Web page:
Due to the growing appreciation of products related to environmental sustainability, organic production systems have become increasingly more economically important in recent years. Global retail sales of organic food and beverages reached 81.6 billion dollars in 2015, a growth of about 10% over the previous year. Between 2000 and 2015, the market expanded nearly four times and such growth might still continue. North America and Europe consume the most organic products, about 90% of the total (Willer and Lernoud, 2017; Seufert et al., 2017). Specifically considering the economic dimension of organic production systems, resource constraints experienced by farmers regarding their production and commercialization are usually highlighted. Also, consumer need is often associated with product quality (Canavari and Olson, 2007). Consequently, providing a certification service becomes an important aspect of ensuring organic quality. Certification guarantees the confidence of those involved in the production system by making transparency in the system possible, just as with any other food system (Frewer et al., 2014). International audit certification plays a predominant role in production and organic trade. The basis of its operation is the periodic inspection on the rural property by an organic compliance body (ODC). Audit certification, also referred to as "third party", is based on the technical audit procedure. The audit can be broadly defined as a systematic procedure whereby an organization evaluates its practices and operations in order to ascertain conformity with certain pre-established criteria, and these criteria may be legal requirements. There is no universally accepted definition of the term “audit”, so the peculiarities of the activities to be audited must be observed. The addition of an audit procedure tends to raise the final cost of the organic product since it is run by a private organization that charges the certified operators for its services.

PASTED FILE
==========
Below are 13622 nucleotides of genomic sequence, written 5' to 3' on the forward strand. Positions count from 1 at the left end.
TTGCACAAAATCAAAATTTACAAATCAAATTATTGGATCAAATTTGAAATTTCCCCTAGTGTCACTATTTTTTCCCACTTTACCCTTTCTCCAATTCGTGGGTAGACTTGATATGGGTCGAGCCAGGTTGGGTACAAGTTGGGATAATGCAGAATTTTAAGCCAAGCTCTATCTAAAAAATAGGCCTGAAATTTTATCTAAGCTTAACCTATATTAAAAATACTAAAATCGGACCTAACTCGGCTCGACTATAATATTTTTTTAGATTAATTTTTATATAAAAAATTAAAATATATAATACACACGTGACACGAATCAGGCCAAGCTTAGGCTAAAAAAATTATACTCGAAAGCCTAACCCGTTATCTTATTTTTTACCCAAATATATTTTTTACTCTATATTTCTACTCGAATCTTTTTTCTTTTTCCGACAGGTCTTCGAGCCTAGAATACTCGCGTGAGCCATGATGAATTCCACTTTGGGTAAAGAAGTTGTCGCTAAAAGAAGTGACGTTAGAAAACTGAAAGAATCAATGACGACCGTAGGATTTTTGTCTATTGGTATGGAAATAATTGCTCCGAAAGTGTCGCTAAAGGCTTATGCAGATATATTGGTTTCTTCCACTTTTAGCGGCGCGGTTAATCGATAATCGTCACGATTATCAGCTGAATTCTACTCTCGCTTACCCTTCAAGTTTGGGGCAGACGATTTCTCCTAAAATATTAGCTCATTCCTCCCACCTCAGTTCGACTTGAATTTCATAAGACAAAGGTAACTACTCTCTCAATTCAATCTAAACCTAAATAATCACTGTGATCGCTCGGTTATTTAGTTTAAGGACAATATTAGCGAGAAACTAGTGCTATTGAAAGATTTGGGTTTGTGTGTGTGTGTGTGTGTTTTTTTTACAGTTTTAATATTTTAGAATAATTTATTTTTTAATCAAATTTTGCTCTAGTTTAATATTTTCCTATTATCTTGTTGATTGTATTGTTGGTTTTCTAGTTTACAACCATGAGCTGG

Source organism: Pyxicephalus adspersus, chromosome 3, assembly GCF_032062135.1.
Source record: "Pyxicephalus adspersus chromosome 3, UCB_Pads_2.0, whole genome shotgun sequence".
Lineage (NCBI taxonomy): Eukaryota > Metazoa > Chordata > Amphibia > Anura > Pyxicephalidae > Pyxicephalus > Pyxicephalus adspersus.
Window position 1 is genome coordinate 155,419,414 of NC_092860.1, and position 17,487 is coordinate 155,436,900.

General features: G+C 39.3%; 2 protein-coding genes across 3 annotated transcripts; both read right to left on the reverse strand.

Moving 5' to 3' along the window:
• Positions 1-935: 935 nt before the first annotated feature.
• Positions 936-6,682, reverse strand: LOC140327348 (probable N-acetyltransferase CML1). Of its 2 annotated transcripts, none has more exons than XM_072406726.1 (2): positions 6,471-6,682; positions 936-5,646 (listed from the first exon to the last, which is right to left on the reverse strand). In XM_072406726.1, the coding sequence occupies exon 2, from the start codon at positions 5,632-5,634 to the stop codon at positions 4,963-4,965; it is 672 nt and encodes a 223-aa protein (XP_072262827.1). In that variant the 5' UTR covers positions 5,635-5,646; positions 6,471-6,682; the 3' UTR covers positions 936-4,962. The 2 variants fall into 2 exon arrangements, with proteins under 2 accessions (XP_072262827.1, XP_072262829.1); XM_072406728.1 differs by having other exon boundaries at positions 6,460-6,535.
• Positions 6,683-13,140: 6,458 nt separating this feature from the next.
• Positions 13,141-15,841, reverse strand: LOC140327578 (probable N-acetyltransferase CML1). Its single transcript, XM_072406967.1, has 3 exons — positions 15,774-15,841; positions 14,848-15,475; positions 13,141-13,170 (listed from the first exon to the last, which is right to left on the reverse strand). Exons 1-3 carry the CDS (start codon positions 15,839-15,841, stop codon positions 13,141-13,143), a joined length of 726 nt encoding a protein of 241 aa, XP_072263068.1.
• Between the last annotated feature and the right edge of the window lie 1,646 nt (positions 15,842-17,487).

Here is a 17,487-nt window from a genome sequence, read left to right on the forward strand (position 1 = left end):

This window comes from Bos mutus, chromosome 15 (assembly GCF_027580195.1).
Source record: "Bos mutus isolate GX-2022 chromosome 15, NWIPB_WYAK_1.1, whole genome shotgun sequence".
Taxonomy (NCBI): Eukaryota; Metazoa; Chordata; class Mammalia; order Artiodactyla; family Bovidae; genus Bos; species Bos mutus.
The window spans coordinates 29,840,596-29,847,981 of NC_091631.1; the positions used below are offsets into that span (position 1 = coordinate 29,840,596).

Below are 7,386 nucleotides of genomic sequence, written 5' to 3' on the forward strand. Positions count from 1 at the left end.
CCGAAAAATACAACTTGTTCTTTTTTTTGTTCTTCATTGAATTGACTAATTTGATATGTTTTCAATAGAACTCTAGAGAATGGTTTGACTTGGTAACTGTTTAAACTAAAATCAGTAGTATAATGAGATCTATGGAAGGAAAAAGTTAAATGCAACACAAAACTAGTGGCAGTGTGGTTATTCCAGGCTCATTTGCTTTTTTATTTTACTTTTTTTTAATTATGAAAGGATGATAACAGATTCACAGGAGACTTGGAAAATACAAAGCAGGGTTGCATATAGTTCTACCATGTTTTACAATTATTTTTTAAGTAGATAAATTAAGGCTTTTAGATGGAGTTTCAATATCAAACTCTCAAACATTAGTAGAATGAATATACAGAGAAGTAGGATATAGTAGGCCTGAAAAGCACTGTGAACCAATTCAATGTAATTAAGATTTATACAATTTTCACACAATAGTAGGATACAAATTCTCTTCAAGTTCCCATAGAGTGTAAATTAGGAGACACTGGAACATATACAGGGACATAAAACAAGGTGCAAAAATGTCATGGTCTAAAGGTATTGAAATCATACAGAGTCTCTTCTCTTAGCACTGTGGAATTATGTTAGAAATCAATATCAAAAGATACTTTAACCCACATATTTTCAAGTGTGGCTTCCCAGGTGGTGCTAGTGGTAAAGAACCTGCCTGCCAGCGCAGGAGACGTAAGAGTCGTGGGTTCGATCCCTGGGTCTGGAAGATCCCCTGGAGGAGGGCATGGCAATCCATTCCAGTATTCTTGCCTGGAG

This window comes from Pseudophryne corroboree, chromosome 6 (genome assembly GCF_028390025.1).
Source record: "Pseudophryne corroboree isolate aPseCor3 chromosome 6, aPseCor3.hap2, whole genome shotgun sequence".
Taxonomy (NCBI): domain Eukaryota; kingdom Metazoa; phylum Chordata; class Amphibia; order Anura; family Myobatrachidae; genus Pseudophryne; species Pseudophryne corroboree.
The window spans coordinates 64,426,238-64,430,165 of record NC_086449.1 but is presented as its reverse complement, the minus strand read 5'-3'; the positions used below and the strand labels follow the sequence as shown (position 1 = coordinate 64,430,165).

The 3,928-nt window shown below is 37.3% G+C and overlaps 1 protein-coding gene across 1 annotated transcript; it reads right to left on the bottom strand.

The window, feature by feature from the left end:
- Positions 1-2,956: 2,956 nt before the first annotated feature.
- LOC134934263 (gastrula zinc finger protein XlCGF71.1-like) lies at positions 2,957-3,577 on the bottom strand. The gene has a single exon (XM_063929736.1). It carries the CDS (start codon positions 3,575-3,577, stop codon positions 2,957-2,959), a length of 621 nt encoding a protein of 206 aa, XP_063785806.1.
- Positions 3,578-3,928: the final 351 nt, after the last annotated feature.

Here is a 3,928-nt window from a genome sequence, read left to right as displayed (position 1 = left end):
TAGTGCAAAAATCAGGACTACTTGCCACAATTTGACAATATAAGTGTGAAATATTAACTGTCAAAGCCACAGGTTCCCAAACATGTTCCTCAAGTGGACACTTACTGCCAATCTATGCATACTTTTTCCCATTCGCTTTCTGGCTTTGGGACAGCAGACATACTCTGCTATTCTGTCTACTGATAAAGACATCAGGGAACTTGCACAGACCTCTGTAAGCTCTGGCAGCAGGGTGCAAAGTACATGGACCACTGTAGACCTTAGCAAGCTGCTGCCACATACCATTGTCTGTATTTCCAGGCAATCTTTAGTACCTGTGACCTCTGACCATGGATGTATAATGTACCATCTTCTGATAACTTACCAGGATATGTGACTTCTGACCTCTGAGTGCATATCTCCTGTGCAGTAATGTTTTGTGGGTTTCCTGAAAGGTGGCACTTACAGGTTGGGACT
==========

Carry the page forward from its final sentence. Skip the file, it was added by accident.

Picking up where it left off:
This has made it necessary to look for alternative systems for organic production systems certification, which has always given rise to discussion regarding its proper legal framework in each country. Regarding alternative organic certification systems in place of the audit system, several formal certification systems have been developed, such as internal control systems (ICS), which are mainly destined for export markets, full government certification, as used in Denmark, and participatory guarantee systems (PGS), aimed mainly at local markets. In terms of propagation, alternatives to third-party certification for compliance assessment are ICS and PGS, which were developed in parallel (Sacchi et al., 2015; Mikkelsen and Lundǿ, 2016; Nelson et al., 2015).